Of all the marketing jobs, is there anything cooler than working in crisis management? It's like being in the special forces of a PR firm. You could be torn away from party invitations at any moment to answer the call of a client with a brand in distress.
That call is usually answered using the six or seven simple guidelines that form the basis of most crisis management plans. The steps can look bloody obvious at first glance, but their wisdom and value should be readily apparent to anyone watching Toyota's current tailspin into a chaos entirely of its own manufacture.
The first rule is to prepare for the crisis that does not yet exist, because one is bound to come. Toyota may have had WPP crisis management firm Robinson, Lerer & Montgomery on retainer in the US for many years, but it seems the firm's influence did not reach across the Pacific to Toyota's head office. Look no further than the startled look on the face of Toyota's president, Akio Toyoda, last week, as he tried to avoid or ignore the international news teams stalking his every move at Davos.
Robinson, Lerer & Montgomery's first piece of advice would have been to immediately close all other channels of communication to avoid sending out multiple, confusing messages. Alas, that warning came too late for Toyota's US operations, which were already issuing an array of divergent and contradictory messages to bemused car-owners.
While one spokesman reassured owners that incidents were 'rare and infrequent', another was educating them on how to apply 'firm and steady pressure' to a faulty accelerator pedal if they found their Toyota to be unresponsive; yet another was explaining why the immediate recall of 5m cars was an essential step. Meanwhile, local dealers were dramatically describing to news reporters the angry response of Toyota's customers. Apparently unaware of the unfolding crisis, Toyota's TV ads continued to promote the brand's 'dependability', 'safety' and 'reliability' until their withdrawal late last week.
Meanwhile, back in Tokyo: silence. This breaks another key crisis management principle: elect a single, senior, friendly face to communicate key messages. Requests to speak with senior Toyota executives in Japan last week were ignored. The only press release from HQ related to tree-planting in the Philippines and there was no mention of the recall on Toyota's corporate website. When the first official Japanese spokesman addressed news teams, he did so wearing a pollution mask that concealed about 60% of his face and 30% of his explanation. 'Not the public display of concern that American consumers expect,' was how one US anchorman adroitly put it.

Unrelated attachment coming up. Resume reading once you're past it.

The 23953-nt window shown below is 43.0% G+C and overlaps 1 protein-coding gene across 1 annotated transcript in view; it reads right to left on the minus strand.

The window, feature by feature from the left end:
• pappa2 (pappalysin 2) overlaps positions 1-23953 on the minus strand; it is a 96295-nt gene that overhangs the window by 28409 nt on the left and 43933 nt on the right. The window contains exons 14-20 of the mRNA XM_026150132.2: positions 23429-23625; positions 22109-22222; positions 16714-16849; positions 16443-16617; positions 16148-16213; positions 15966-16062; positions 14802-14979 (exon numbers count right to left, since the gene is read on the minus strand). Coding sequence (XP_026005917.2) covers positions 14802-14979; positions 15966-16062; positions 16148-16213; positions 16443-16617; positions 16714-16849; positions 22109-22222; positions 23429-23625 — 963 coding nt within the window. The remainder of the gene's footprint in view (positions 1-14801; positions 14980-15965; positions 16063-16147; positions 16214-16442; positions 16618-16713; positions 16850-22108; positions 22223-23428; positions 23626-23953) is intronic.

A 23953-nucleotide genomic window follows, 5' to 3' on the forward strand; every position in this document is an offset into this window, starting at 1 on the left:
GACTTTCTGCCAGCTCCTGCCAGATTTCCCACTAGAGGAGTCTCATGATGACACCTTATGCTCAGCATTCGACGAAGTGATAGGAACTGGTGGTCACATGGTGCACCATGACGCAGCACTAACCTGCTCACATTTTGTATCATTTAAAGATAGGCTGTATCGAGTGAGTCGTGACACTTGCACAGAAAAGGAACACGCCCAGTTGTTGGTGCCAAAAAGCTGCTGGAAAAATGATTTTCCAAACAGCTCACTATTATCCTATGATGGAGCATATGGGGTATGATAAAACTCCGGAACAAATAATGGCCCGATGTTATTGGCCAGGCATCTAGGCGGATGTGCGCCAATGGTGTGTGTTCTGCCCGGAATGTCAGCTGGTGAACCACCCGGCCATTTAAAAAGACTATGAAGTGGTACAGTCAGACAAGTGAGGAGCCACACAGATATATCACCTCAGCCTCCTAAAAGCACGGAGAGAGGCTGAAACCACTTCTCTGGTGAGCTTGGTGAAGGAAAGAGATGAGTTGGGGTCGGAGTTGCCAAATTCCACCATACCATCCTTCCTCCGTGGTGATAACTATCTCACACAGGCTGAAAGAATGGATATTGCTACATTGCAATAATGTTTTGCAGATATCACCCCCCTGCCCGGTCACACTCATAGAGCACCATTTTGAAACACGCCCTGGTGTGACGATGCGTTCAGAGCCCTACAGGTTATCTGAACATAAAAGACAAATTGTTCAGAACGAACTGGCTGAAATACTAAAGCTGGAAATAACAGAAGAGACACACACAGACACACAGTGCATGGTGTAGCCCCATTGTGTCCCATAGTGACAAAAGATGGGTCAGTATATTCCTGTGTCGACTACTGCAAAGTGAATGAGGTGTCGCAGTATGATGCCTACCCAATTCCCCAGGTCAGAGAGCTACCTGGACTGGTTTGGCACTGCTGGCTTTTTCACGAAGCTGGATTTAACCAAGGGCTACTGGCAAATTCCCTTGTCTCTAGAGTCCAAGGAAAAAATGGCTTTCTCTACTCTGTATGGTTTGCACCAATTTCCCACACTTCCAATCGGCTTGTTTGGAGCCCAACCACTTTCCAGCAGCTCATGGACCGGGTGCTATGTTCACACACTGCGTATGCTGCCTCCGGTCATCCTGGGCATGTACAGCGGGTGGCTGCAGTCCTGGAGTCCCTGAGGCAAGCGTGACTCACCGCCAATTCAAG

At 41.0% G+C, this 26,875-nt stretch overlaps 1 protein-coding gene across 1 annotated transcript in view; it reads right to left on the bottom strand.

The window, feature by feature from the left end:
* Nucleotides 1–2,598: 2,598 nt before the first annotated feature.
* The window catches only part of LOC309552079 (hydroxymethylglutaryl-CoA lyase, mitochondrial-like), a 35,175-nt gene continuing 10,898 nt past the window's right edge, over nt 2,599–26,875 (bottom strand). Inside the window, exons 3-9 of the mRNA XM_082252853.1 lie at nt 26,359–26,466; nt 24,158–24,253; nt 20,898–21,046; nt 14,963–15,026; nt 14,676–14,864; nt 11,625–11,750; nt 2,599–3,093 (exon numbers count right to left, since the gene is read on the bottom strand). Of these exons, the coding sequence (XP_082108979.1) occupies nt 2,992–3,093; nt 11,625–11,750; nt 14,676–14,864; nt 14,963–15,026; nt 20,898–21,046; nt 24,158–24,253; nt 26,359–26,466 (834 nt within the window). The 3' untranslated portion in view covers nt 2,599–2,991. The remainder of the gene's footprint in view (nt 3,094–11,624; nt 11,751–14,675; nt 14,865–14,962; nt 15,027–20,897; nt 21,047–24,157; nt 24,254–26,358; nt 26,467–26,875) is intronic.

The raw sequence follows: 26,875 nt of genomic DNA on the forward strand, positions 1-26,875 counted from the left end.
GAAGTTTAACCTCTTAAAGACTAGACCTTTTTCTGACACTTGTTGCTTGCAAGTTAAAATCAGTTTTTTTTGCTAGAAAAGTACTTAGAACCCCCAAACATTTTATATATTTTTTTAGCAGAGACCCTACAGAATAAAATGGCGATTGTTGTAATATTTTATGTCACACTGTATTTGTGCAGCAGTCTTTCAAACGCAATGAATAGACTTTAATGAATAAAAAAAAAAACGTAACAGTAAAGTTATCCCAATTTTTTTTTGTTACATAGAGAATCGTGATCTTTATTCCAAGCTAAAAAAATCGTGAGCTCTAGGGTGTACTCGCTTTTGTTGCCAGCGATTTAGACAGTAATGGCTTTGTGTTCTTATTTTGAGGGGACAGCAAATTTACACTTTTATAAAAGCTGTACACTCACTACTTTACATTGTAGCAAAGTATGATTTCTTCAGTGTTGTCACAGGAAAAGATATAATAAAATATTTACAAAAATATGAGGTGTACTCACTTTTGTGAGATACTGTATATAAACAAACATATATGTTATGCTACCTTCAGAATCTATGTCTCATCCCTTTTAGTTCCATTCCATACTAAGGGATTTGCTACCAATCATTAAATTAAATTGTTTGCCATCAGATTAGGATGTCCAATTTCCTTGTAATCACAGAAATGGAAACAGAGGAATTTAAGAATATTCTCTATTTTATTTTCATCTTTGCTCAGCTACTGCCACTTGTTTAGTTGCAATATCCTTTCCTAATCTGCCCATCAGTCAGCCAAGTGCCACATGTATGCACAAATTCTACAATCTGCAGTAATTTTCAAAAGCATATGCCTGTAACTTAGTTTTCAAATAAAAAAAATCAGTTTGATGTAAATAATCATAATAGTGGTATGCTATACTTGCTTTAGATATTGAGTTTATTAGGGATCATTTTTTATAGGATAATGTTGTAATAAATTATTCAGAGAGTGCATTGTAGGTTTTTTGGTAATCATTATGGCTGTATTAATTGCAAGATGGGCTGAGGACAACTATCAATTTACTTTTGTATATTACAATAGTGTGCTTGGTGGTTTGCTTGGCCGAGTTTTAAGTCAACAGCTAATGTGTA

The patron saint of crisis management is Machiavelli, whose advice - 'Good news over time, bad news all at once' - would also have served Toyota well. So far, it has managed to postpone and prevaricate its announcements to such a degree that it has made a crisis out of its crisis-handling. This is the week the story moves from its unreliable cars to its unreliable corporate response. A dangerous shift.
Where does this leave Toyota? Five million cars in need of a recall and repair that will cost hundreds of millions to rectify, losses of $68m a day in the US as Toyota's self-imposed freeze on vehicle sales kills profits, and per-haps more than $1bn of damage to its $30bn brand equity, which was built on decades of consistent associations with reliability and quality - and that's just so far. Toyota's 'accelerator problem' is exactly that: still getting worse.
Mark Ritson, PPA columnist of the year (business media), is an associate professor of marketing and consultant to some of the world's biggest brands
30 seconds on... the biggest brand crisis of the 21st century - so far
The crisis began when Toyota realised that the accelerator pedals on some of its models were sticking in a depressed position. The fault has allegedly caused several serious accidents in the US, where Toyota is defending itself against at least 10 lawsuits that claim unintended acceleration caused five fatalities and four injuries.
In response, Toyota first recalled 2.3m US vehicles, including the popular Camry and Corolla. Last week, it expanded the recall to 1.8m European cars and an additional 1.1m US cars. It then suspended sales of eight further models in the US.
The recall is separate from November's recall of 4.2m Toyota and Lexus models in the US, relating to throttle pedals that could get stuck under floor mats.
On Friday, Toyota president Akio Toyoda finally acknowledged the issue to the media: 'I feel very sorry that we have caused our customers unease. We are now working to grasp the facts so that we can deliver an explanation as quickly as possible.'